The final episode of Cosmos, “Who Speaks for Earth?”, is a climactic wrap-up where Carl Sagan summarizes both the nightmarish behavior of our species and the possible alternatives to that behavior. As the Netflix info-box says, this episode is “a prognosis for Earth” that weighs humanity’s successes and failures. The episode opens by juxtaposing the actions of respectful European traders in Alaska with those of the conquistadors, and goes from there to a wrenching description of a dream of Sagan’s. In that dream, he is exploring space, and comes upon a planet as it snuffs out, only to return to find Earth snuffed as well. That leads to an impassioned discussion of nuclear weapons. Furthermore, Sagan explores the destruction of the Library of Alexandria and the murder of Hypatia. But, from there, he moves into a positive, uplifting close about the lifespan of the universe, our species, and the ability we have to choose life over death.
This episode is not merely a collage of prior shots, or a recap, though it uses techniques of repetition and reflection. Rather, it is a summative argument that calls upon the twelve preceding episodes’ scientific and educational work to make a grand argument—this episode pulls everything together with powerful results. It is a perfect culmination of what has come before, and ultimately the ideal way for Sagan to close a series so far-reaching and invested in joy and wonder as Cosmos. Sagan is also, of course, at his most serious here, and his most pessimistic. The balance is delicate.
“As the ancient mythmakers knew, we are children equally of the earth and the sky. In our tenure on this planet we’ve accumulated dangerous evolutionary baggage: propensities for aggression and ritual, submission to leaders, hostility to outsiders, all of which puts our survival in some doubt. But we’ve also acquired passion for others, love for our children, desire to learn from history and experience, and a great, soaring, passionate intelligence, the clear tools for our continued survival and prosperity. Which aspects of our nature will prevail is uncertain.”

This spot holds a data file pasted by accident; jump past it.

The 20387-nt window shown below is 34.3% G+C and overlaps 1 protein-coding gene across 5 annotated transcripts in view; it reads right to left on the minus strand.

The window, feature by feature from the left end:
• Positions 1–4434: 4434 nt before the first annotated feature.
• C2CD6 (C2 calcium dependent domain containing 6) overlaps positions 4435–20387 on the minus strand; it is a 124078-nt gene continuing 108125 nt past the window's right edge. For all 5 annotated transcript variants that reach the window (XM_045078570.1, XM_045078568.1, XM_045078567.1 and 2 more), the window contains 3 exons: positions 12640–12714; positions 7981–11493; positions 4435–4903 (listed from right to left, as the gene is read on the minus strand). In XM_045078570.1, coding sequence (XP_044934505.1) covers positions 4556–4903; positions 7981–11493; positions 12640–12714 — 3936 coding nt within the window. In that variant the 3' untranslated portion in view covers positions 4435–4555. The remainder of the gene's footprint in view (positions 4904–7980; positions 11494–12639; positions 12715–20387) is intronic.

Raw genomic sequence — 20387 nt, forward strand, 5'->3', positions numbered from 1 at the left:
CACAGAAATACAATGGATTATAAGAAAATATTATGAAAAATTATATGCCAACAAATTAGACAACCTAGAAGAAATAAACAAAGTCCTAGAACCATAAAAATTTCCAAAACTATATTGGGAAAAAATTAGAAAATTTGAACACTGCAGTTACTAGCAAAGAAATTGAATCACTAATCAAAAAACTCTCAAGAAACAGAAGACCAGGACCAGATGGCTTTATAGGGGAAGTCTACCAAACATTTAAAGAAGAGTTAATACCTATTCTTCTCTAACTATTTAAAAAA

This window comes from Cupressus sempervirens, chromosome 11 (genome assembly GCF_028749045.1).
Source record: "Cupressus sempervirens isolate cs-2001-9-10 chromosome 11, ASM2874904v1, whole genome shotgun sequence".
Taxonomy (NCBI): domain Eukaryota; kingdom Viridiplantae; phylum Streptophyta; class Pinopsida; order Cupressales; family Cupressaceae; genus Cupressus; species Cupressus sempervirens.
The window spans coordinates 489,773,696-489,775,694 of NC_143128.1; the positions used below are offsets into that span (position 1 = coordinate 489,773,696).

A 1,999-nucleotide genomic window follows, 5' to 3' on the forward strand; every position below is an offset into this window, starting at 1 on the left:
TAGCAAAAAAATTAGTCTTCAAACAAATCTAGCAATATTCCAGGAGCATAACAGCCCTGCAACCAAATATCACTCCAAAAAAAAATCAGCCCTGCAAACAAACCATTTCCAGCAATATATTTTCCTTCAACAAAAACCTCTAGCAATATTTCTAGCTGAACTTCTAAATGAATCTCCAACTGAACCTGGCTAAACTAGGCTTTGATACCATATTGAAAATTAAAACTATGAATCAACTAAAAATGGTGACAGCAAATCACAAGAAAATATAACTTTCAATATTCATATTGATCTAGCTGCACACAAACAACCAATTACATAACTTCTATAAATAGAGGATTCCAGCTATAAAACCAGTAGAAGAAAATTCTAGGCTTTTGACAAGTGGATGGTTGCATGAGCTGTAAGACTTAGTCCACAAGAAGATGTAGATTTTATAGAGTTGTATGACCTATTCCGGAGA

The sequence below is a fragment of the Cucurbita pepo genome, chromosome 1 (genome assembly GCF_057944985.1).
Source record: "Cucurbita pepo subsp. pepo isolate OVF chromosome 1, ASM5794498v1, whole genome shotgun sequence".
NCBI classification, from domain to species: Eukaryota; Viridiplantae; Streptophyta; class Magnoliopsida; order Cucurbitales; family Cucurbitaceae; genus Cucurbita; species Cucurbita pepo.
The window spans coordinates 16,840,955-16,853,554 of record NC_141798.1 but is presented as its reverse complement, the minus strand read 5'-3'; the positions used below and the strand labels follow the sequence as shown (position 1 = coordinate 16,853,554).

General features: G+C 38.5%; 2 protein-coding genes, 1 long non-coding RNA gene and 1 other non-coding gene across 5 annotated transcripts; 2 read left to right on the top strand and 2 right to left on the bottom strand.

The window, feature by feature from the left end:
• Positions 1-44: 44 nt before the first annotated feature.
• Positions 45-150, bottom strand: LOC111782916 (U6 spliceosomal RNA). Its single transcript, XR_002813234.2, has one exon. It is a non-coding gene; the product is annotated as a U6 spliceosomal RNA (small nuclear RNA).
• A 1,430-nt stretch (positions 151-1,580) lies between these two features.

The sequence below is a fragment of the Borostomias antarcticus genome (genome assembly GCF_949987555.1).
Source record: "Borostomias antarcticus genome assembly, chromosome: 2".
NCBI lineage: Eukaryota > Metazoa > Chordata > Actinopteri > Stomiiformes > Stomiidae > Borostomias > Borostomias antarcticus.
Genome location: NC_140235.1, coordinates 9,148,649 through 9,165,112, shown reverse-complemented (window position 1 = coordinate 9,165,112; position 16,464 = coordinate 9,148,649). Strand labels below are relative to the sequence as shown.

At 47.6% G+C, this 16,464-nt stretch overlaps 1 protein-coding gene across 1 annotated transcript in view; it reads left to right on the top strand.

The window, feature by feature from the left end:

This is such an intense episode. Again, as with my favorite episode (“The Persistence of Memory”), the introductory quote that strikes me as the most significant is actually a paragraph. The major idea, repeated again and again with increasing poetry in this episode, is that the Earth is one planet and that humanity is one species: a radical universality, when faced with the vastness of the cosmos and the danger of divisions within our world. Sagan’s primary point, at the culmination of Cosmos, is that we should look at our planet as a whole, not a thing full of boundaries. We are miniscule in the cosmos, but we are also one.
But will we, and all societies like ours, destroy ourselves? As Sagan says, “I dream about it. And sometimes they’re bad dreams.” The dream narrative is hideously serious, the most somber and relentless that Sagan has ever been in Cosmos. I admire and respect the effectiveness of this sequence, and how it must have felt to see this on the first broadcast, during the Cold War. The planet that Sagan visits destroys itself—already a strong and eerie moment, particularly as we watch his face. When Sagan sits in his navigation chair, staring into the distance in thought, silenced by sorrow as he returns to Earth—we know it’s not over. And, it isn’t. The moment the Earth’s broadcasts cease, suddenly, is still stunning, though not as stunning as Sagan’s speech overlaying the rest of the scene: “There would be no more big questions, and no more answers, never again a love or a child, no descendants to remember us and be proud, no more voyages to the stars, no more songs from the Earth.”